In the leadup to Operation Torch, the Allied invasion of North Africa, the commander of the Eighth Air Force, Major General Carl Spaatz was ordered to provide his best two pilots for a secret mission. He chose Tibbets and Major Wayne Connors. Tibbets flew Major General Mark W. Clark from Polebook to Gibraltar while Connors flew Clark's chief of staff, Brigadier General Lyman Lemnitzer.[19] A few weeks later Tibbets flew the Supreme Allied Commander, Lieutenant General Dwight D. Eisenhower, there.[20] "By reputation", historian Stephen Ambrose wrote, Tibbets was "the best flier in the Army Air Force".[21]

    After Tibbets had flown 25 combat missions against targets in France,[11] the 97th Bomb Group was transferred to North Africa as part of Major General Jimmy Doolittle's Twelfth Air Force. For Tibbets, the war in North Africa introduced him to the realities of aerial warfare. He claimed that he saw the real effects of bombing civilians and the trauma of losing of his brothers in arms. In January 1943, Tibbets, who had now flown 43 combat missions,[22] was assigned as the assistant for bomber operations to Colonel Lauris Norstad, Assistant Chief of Staff of Operations (A-3) of the Twelfth Air Force.[11] Tibbets had recently been given a battlefield promotion to colonel, but did not receive it, as such promotions had to be confirmed by a panel of officers. He was told that Norstad had vetoed the promotion, saying "there's only going to be one colonel in operations".[23]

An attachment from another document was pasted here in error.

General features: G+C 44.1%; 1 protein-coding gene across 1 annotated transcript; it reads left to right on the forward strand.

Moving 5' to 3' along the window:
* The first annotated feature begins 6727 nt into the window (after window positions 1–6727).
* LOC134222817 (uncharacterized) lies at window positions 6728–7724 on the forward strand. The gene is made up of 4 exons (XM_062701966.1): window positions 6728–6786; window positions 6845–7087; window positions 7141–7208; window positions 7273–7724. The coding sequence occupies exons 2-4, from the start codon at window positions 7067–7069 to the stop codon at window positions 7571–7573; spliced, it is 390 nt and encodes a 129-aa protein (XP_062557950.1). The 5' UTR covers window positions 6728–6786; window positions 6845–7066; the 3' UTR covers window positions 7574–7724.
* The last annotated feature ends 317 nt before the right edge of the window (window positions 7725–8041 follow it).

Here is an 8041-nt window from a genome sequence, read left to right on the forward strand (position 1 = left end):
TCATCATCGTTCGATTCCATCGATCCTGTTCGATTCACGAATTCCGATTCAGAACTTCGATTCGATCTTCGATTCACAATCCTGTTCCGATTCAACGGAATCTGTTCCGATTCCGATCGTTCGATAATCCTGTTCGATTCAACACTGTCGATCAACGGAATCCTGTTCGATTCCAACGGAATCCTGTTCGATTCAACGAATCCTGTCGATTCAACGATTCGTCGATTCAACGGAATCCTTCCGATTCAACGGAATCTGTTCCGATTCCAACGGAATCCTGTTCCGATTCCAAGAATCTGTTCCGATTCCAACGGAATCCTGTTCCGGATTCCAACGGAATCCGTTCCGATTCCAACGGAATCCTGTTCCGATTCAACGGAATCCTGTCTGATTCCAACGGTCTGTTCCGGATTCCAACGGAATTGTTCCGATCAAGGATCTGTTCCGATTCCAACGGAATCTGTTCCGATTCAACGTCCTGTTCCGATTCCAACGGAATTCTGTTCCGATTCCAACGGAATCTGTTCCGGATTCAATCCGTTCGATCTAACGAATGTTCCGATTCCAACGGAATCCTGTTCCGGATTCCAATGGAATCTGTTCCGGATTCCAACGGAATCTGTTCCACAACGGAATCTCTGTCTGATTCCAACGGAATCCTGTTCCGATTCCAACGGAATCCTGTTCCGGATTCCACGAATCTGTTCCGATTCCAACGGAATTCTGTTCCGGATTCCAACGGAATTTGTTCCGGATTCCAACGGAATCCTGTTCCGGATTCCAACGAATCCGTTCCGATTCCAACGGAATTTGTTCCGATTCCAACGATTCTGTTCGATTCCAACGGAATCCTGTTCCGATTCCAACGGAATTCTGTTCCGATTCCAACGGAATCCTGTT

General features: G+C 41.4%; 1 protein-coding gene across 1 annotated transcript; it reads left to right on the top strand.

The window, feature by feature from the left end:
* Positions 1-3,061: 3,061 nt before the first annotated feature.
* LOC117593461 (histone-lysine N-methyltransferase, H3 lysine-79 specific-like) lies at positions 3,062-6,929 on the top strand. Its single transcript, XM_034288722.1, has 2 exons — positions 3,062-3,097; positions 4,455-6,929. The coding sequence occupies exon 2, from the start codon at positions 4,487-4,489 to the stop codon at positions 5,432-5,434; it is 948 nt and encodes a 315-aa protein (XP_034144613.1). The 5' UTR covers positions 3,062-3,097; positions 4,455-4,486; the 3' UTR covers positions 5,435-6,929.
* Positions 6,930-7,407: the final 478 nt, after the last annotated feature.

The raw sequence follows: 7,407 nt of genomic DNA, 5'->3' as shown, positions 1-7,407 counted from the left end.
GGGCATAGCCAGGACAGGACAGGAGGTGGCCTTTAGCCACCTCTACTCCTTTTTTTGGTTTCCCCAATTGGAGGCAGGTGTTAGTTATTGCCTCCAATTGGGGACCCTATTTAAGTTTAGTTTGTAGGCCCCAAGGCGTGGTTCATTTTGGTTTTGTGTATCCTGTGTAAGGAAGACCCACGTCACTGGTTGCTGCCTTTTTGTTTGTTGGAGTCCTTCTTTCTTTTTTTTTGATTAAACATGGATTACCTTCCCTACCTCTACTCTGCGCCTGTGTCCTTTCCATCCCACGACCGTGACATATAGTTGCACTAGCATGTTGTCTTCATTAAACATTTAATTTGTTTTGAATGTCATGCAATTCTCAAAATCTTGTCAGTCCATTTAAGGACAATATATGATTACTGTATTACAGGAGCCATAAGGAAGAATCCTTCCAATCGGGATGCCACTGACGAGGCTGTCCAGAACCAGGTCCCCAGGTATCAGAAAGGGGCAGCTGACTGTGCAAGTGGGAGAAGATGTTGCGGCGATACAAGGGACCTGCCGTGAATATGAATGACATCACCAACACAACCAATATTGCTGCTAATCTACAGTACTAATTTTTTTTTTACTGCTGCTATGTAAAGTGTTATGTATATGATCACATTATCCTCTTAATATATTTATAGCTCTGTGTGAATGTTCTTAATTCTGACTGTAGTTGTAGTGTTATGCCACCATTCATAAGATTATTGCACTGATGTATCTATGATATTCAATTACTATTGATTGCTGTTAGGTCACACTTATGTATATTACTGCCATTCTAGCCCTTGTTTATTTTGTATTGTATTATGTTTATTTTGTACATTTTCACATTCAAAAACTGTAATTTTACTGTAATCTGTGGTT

Tibbets did not get along well with Norstad, or with Doolittle's chief of staff, Brigadier General Hoyt Vandenberg. In one planning meeting, Norstad wanted an all-out raid on Bizerte to be flown at 6,000 feet (1,800 m). Tibbets protested that flak would be most effective at that altitude. When challenged by Norstad, Tibbets said he would lead the mission himself at 6,000 feet if Norstad would fly as his co-pilot. Norstad backed down, and the mission was successfully flown at 20,000 feet (6,100 m).[24]